This is a 100 year old safe conduct pass issued in Germany to Mr. Spatz to travel from town of Speyer to Ludwigshafen to Landau between from 19 Jan to 26 Jan, 1919 just after the WWI
The document also has a seal of Speyer cathedral which was founded in 1030 and now UNESCO world heritage site.
A safe conduct is different from a passport or visa . A passport is given to the citizens of the country, a visa is given to foreigners whose country maintains neutral or friendly diplomatic relations with the country visited; a safe conduct is usually given to people from a country without a diplomatic relationship , or enemy state.
The history of Speyer begins with the establishment of a Roman camp in 10 BCE, making it one of Germany‘s oldest cities. This city celebrated 2000 years in 1990.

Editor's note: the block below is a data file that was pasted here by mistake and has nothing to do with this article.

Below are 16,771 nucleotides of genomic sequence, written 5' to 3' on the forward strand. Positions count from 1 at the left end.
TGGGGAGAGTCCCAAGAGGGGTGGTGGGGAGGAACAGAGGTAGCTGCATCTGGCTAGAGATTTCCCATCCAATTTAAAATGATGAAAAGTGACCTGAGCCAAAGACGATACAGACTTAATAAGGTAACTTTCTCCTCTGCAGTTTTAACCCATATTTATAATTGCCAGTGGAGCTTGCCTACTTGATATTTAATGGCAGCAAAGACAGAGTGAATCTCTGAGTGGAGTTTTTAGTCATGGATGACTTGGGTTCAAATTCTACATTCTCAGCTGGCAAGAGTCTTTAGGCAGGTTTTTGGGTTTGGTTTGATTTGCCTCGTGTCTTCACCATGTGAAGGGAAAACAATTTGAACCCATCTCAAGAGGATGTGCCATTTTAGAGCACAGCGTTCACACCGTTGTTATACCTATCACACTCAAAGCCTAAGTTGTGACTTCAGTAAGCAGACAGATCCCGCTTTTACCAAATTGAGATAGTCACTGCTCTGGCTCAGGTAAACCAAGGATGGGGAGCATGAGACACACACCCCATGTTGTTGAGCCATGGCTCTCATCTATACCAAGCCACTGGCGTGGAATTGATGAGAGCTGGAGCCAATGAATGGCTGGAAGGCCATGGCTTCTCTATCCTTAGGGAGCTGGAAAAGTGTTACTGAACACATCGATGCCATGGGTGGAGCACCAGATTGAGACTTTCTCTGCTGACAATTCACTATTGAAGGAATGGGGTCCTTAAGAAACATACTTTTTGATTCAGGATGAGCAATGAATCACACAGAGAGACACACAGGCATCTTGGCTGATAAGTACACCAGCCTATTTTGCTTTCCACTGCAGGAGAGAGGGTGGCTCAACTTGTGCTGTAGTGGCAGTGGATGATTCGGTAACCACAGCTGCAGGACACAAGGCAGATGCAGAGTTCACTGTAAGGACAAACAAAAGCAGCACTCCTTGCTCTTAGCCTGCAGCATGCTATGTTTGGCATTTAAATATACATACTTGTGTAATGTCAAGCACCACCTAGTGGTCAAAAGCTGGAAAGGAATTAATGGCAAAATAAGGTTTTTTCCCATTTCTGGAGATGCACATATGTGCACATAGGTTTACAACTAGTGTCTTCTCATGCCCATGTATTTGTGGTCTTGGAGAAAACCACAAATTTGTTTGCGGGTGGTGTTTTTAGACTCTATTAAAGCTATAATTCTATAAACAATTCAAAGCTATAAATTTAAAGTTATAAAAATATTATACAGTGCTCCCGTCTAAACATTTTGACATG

With the end of World War I and the occupation of the west bank of the Rhine in 1918, French troops once again occupied the town.
As early as the end of 1918 the French occupational forces under General Gérard supported a movement under the leadership of Ludwig Haass which called itself “Free Palatinate.” This was one of several separatist movements in the French occupation zone on the left bank of the Rhine. In early summer of 1919 the Free Palatinate attempted a putsch in Speyer for an autonomous Palatinate. This attempt failed miserably, especially because of the resistance of the deputy chief administrator, Friedrich von Chlingensperg (1860–1944), who could count on the support of the majority of the Palatinate parties. After a few hours the poorly planned coup was aborted.